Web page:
We went to the post office this afternoon to submit some government forms. There were like five open counters and a single long queue of people that follow the first come, first served rule. That is, when a counter (whichever one) becomes available, the next one in the queue gets served in that counter. Anyway, that wasn’t really the important bit.

Raquel and I got a counter served by a caucasian lady. The counter beside her wasn’t “open for business,” so to speak, but was manned by a lady whom we both thought looked Filipino (or as we say back home, Filipina). We started to talk to the caucasian lady at the counter about our forms when the adjacent lady whispered to me, “Pilipino kayo? (Are you Filipinos?)” I responded that we were indeed Filipinos, in English.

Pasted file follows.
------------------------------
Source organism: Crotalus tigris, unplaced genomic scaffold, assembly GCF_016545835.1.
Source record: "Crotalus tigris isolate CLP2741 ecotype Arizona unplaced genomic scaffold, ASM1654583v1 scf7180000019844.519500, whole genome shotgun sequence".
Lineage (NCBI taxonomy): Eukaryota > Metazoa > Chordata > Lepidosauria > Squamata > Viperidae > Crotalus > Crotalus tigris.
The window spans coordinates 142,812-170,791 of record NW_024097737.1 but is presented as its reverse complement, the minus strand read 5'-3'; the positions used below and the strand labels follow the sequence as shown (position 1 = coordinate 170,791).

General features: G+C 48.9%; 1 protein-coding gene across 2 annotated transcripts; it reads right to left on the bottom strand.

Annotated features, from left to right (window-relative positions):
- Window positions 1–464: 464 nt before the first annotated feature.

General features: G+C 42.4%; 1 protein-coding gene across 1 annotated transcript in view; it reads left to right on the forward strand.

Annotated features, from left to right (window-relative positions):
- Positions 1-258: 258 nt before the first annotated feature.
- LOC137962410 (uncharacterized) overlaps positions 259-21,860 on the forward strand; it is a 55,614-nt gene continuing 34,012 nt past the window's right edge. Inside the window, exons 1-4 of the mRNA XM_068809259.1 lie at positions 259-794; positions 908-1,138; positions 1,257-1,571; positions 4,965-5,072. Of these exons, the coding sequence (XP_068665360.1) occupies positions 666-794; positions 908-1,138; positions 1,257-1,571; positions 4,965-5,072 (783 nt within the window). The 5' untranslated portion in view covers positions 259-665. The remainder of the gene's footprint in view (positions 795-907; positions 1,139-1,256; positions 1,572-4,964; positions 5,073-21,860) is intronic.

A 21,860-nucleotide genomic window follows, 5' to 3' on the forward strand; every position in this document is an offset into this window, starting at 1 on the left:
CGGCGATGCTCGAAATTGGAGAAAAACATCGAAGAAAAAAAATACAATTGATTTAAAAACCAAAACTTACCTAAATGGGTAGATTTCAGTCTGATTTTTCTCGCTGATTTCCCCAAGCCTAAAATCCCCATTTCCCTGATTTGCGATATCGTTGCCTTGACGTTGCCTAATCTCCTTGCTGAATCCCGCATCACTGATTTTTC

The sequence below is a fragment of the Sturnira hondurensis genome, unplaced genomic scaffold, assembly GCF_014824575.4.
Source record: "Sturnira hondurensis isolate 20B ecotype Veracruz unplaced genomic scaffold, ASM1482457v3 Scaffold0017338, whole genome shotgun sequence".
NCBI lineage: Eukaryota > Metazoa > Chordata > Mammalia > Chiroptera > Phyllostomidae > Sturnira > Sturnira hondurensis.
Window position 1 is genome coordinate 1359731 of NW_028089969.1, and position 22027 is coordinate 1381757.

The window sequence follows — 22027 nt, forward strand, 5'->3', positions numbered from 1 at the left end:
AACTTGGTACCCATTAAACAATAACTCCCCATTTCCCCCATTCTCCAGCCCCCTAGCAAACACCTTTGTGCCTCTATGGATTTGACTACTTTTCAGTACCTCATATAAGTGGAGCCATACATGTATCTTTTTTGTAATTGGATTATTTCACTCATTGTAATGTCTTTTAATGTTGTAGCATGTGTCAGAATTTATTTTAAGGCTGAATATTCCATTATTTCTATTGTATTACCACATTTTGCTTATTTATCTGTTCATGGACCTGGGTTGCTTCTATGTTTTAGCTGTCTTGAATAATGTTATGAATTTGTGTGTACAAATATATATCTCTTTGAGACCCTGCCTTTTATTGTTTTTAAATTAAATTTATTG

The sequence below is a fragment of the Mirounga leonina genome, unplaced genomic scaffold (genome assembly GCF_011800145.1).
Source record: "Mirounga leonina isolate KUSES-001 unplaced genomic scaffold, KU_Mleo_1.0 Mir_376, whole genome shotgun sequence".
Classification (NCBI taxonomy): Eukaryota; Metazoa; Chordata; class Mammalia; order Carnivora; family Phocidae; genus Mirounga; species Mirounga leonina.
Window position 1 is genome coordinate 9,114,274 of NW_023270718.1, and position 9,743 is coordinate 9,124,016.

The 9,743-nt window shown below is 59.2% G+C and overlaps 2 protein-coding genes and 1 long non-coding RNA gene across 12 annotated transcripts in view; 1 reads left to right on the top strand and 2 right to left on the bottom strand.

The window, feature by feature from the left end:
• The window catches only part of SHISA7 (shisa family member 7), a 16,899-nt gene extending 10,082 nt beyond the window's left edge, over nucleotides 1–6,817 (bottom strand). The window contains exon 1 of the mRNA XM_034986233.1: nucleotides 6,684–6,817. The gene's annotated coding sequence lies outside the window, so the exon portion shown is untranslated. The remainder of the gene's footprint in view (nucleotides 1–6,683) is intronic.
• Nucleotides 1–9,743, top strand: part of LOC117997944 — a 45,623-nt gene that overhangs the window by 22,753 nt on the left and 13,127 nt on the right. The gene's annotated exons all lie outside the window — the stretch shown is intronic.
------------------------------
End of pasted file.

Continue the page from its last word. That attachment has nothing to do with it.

This was when the dilemma started for me.

We were supposed to be talking to the caucasian lady at the counter in English but the Filipino lady was talking to us in Tagalog. So, do I reply to the Filipino lady in Tagalog or in English? If I conversed with her in English, the Filipino lady might think that we are so full of ourselves. However, if we talked to her in Tagalog, the caucasian lady might think that we are rude.

I mean, back in the Philippines, I dislike it when I have Chinese-Filipino acquaintances who suddenly talk in Fukien to each other even though they can speak perfect Tagalog and even though I was right there! I thought that was pretty rude of them since they know I don’t speak Fukien.